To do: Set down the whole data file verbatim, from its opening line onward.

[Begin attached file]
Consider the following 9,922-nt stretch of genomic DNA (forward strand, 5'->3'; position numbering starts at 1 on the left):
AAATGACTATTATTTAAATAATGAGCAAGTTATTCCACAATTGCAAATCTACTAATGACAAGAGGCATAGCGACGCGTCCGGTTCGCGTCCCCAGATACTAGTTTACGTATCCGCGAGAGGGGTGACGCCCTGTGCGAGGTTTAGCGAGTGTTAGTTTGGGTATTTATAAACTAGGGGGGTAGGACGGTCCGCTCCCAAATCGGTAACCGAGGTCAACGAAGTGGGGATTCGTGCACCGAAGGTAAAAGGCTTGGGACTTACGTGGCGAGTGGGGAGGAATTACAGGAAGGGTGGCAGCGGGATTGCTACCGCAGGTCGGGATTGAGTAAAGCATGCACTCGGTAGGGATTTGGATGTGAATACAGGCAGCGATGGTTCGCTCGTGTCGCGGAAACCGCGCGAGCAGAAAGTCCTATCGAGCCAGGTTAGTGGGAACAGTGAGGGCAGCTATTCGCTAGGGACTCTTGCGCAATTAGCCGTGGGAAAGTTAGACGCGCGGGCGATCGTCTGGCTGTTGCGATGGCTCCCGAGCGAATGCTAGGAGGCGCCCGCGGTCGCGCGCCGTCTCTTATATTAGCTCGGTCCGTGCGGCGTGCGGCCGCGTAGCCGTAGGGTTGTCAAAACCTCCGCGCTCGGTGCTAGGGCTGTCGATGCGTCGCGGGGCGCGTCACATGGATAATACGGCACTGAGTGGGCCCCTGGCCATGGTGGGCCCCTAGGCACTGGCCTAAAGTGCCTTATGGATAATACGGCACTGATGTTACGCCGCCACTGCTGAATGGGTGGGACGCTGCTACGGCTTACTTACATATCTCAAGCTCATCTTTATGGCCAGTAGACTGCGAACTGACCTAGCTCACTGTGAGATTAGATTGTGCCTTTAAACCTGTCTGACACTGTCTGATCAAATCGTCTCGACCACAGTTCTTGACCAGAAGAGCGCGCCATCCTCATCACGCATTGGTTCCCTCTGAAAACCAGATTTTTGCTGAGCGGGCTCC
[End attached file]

Consider the following 9,922-nt stretch of genomic DNA (forward strand, 5'->3'; position numbering starts at 1 on the left):
AAATGACTATTATTTAAATAATGAGCAAGTTATTCCACAATTGCAAATCTACTAATGACAAGAGGCATAGCGACGCGTCCGGTTCGCGTCCCCAGATACTAGTTTACGTATCCGCGAGAGGGGTGACGCCCTGTGCGAGGTTTAGCGAGTGTTAGTTTGGGTATTTATAAACTAGGGGGGTAGGACGGTCCGCTCCCAAATCGGTAACCGAGGTCAACGAAGTGGGGATTCGTGCACCGAAGGTAAAAGGCTTGGGACTTACGTGGCGAGTGGGGAGGAATTACAGGAAGGGTGGCAGCGGGATTGCTACCGCAGGTCGGGATTGAGTAAAGCATGCACTCGGTAGGGATTTGGATGTGAATACAGGCAGCGATGGTTCGCTCGTGTCGCGGAAACCGCGCGAGCAGAAAGTCCTATCGAGCCAGGTTAGTGGGAACAGTGAGGGCAGCTATTCGCTAGGGACTCTTGCGCAATTAGCCGTGGGAAAGTTAGACGCGCGGGCGATCGTCTGGCTGTTGCGATGGCTCCCGAGCGAATGCTAGGAGGCGCCCGCGGTCGCGCGCCGTCTCTTATATTAGCTCGGTCCGTGCGGCGTGCGGCCGCGTAGCCGTAGGGTTGTCAAAACCTCCGCGCTCGGTGCTAGGGCTGTCGATGCGTCGCGGGGCGCGTCACATGGATAATACGGCACTGAGTGGGCCCCTGGCCATGGTGGGCCCCTAGGCACTGGCCTAAAGTGCCTTATGGATAATACGGCACTGATGTTACGCCGCCACTGCTGAATGGGTGGGACGCTGCTACGGCTTACTTACATATCTCAAGCTCATCTTTATGGCCAGTAGACTGCGAACTGACCTAGCTCACTGTGAGATTAGATTGTGCCTTTAAACCTGTCTGACACTGTCTGATCAAATCGTCTCGACCACAGTTCTTGACCAGAAGAGCGCGCCATCCTCATCACGCATTGGTTCCCTCTGAAAACCAGATTTTTGCTGAGCGGGCTCC